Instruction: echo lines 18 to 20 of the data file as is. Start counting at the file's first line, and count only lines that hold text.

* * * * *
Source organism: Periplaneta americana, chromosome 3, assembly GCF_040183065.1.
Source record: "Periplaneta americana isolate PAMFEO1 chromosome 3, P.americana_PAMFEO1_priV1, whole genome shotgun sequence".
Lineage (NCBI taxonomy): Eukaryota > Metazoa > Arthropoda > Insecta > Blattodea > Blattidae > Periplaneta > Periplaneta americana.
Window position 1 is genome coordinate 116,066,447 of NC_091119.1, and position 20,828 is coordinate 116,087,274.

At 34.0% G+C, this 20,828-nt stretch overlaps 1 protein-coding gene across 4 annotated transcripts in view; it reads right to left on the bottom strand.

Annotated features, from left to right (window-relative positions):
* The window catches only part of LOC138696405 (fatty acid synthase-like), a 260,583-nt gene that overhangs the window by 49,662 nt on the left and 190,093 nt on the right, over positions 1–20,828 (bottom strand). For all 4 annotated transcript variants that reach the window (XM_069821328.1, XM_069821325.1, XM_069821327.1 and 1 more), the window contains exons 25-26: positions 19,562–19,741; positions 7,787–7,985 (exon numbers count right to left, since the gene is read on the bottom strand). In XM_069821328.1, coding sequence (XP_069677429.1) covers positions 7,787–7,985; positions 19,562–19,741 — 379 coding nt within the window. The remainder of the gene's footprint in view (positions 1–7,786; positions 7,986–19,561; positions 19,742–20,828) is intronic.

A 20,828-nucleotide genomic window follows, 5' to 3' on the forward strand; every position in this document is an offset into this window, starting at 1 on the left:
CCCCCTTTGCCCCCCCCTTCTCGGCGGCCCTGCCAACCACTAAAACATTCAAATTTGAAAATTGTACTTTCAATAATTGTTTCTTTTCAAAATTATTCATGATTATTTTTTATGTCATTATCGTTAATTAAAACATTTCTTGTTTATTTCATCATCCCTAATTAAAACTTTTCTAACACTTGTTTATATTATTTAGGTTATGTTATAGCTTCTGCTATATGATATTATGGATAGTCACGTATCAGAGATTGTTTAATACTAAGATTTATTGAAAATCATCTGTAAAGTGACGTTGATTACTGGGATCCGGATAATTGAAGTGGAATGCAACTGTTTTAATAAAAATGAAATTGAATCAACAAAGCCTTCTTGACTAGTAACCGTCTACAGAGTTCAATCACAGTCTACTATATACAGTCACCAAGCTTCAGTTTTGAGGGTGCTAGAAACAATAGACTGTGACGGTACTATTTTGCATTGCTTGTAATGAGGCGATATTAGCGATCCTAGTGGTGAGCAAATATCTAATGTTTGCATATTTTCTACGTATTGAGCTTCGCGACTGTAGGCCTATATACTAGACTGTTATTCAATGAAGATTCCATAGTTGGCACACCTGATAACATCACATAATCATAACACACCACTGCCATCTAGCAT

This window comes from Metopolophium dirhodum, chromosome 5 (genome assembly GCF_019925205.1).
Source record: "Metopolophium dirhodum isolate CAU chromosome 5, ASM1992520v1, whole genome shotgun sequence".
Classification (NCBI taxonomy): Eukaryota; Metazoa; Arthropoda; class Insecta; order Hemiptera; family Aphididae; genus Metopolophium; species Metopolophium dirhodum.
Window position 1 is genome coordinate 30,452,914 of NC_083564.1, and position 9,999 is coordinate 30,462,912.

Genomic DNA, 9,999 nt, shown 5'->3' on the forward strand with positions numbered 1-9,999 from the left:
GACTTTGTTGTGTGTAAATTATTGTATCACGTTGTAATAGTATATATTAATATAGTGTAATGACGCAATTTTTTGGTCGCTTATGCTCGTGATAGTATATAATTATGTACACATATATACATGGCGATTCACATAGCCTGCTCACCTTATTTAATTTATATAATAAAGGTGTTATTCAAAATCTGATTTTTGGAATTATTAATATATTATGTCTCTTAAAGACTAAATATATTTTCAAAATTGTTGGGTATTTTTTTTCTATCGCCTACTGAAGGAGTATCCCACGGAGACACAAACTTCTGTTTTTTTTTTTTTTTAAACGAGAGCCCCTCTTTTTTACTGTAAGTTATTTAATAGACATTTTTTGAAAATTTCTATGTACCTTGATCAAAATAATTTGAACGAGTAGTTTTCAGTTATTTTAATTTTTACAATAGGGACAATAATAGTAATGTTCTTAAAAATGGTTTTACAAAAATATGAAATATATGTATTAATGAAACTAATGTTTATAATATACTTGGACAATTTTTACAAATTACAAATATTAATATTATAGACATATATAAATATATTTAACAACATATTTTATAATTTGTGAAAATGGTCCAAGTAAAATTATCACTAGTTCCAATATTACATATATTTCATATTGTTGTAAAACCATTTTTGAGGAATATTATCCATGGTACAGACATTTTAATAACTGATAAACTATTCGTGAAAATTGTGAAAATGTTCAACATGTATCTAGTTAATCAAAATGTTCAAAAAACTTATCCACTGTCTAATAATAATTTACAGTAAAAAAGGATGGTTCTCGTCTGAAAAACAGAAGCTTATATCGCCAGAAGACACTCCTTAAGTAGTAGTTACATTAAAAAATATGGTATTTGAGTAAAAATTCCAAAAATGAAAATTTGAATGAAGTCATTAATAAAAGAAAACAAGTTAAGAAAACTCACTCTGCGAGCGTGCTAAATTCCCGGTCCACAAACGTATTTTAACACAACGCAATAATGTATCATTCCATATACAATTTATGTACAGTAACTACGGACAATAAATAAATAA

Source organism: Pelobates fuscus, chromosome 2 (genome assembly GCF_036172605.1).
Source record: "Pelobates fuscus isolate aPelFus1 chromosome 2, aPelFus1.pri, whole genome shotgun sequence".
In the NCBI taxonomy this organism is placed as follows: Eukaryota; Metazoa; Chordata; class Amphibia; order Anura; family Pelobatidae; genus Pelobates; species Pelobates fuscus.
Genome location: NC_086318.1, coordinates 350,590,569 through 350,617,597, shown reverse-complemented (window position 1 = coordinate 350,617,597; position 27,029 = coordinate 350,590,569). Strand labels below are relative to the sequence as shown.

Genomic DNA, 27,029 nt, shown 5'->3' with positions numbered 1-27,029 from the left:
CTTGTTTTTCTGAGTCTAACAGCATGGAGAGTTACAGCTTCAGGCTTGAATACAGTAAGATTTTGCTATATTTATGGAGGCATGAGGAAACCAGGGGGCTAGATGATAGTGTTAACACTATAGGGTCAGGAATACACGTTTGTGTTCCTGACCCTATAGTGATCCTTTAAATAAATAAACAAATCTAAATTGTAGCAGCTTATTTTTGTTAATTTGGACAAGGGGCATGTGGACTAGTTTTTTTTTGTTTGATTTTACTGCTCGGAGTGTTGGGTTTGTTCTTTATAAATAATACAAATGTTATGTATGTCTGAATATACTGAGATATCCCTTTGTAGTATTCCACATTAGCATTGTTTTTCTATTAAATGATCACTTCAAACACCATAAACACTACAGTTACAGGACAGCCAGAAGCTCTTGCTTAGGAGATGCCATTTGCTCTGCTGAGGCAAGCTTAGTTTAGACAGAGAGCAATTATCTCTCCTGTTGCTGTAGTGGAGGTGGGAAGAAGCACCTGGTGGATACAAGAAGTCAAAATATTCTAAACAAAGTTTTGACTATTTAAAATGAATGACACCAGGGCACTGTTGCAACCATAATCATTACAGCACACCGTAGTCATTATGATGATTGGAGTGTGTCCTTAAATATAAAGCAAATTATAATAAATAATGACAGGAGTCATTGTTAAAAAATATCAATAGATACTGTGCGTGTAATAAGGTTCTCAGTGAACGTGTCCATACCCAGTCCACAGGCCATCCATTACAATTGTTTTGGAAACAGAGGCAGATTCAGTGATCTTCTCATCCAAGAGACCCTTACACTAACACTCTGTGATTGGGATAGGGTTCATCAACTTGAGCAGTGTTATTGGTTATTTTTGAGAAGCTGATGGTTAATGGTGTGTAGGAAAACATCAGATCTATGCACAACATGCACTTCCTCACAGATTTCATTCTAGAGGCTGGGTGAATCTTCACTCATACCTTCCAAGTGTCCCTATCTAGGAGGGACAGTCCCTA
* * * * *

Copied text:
In the NCBI taxonomy this organism is placed as follows: Eukaryota; Metazoa; Chordata; class Amphibia; order Anura; family Pelobatidae; genus Pelobates; species Pelobates fuscus.
Genome location: NC_086318.1, coordinates 350,590,569 through 350,617,597, shown reverse-complemented (window position 1 = coordinate 350,617,597; position 27,029 = coordinate 350,590,569). Strand labels below are relative to the sequence as shown.

Genomic DNA, 27,029 nt, shown 5'->3' with positions numbered 1-27,029 from the left: